The daughter of Polish immigrants, Ida Rittenberg Kohlmeyer was born in New Orleans, Louisiana, where she would reside for the majority of her life. Following her graduation from Sophie Newcomb Memorial College at Tulane University, she married and raised a family. She casually began studying drawing and painting relatively late in life, taking her first classes at the John McCrady Art School in the French Quarter in 1947. Having discovered a passion for painting, she eventually pursued a master’s degree in fine arts at her alma mater. Kohlmeyer produced figurative studies of children and other representational subjects until she graduated in 1956. Immediately following graduation, she spent a formative summer at the Provincetown, Massachusetts, art colony where she studied under Hans Hofmann, the foremost instructor of modernist theory. Kohlmeyer likened her shift towards abstraction to being freed from prison. Her "great awakening" was further cemented by her encounter with Mark Rothko the following year. Rothko, a leading Abstract Expressionist, had come to New Orleans as a visiting artist at Tulane, and he set up his studio at Kohlmeyer’s family home. Rothko’s influence had such a profound impact on Kohlmeyer that she struggled for years to find her own unique style independent from his.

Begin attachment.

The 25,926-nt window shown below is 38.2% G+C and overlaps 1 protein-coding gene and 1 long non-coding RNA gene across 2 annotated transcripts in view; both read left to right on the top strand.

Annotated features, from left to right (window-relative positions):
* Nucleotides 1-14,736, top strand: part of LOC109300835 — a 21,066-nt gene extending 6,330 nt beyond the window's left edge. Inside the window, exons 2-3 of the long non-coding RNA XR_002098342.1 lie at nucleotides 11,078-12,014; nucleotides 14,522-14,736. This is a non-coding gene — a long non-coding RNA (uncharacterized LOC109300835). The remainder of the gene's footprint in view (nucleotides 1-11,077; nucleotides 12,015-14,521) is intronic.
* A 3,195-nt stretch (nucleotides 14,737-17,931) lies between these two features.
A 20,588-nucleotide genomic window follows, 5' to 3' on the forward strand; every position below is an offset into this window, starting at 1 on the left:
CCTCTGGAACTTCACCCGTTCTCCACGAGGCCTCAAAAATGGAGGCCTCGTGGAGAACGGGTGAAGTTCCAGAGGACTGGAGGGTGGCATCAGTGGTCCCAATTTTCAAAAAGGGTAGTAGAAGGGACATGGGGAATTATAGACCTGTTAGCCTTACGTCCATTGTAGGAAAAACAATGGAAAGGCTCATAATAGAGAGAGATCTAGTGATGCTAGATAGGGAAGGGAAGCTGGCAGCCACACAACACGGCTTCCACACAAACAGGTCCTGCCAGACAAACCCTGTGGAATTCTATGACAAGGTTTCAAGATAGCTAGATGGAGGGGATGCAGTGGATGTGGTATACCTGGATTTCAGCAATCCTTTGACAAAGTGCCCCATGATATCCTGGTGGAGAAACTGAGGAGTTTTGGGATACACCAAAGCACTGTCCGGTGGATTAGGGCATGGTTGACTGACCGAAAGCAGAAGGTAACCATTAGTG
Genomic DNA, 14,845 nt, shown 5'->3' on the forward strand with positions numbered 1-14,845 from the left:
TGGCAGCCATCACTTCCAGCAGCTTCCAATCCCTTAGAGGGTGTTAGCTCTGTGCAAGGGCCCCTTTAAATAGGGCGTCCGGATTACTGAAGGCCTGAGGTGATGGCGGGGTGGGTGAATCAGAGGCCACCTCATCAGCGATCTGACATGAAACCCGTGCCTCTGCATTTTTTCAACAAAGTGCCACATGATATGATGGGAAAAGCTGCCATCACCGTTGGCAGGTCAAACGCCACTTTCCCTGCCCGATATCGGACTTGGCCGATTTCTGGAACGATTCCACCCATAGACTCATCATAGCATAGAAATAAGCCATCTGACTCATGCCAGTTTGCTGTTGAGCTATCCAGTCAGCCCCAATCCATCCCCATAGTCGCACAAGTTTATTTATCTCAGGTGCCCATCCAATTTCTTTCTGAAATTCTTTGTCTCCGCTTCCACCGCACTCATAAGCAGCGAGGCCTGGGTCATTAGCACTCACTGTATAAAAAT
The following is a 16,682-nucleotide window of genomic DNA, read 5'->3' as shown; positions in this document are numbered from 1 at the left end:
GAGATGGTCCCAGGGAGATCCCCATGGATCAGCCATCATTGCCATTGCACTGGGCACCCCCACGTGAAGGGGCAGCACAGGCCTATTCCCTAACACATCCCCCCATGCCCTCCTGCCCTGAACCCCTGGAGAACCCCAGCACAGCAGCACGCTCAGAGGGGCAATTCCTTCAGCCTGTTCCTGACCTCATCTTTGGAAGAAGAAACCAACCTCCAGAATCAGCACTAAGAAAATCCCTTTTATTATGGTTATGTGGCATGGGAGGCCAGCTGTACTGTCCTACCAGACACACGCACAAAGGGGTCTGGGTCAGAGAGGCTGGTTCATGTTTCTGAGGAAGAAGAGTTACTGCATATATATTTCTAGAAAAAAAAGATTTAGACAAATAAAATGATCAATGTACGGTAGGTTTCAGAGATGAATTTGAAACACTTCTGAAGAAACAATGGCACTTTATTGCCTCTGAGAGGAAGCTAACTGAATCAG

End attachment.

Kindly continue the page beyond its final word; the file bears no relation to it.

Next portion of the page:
In the 1960s, Kohlmeyer experimented with abstract art and became affiliated with the Ruth White Gallery in Manhattan where her work was shown on a regular basis. She was also represented in the 28th Biennial of Contemporary American Painting at the Corcoran Gallery in Washington, D.C., in 1963. By the 1970s, Kohlmeyer had abandoned figurative elements completely for non-objective subject matter. Her admiration of the Spanish modern artist Joan Miró (whom she had met in Paris in 1956) influenced her decision to develop her own code of schematic symbols, which she employed–often in grid pattern–throughout the rest of her career. Kohlmeyer’s mature work is the result of years of self-examination and continuous reduction of forms. Her paintings speak to the arbitrariness of symbols as well as to the universal desire to communicate. Later in her career, Kohlmeyer would earn acclaim for her sculpture, often quite large in scale and characterized by bold color and striking profiles.
Throughout her active career, which continued into the 1990s, Kohlmeyer successfully exhibited her work in New York galleries and important museums. She considered herself a beneficiary of the feminist art movement and in 1980 received the National Women's Caucus for Art's outstanding achievement award. She described her drive to make art as a "compulsion, a withdrawal from much that is pleasureable in life, a need to work, for which no other activity can substitute, and a constant search for self." Ida Kohlmeyer's work is represented in the permanent collections of such prestigious institutions as the Smithsonian American Art Museum, National Museum of Women in the Arts, High Museum, Brooklyn Museum, and Museum of Fine Arts, Houston, among others.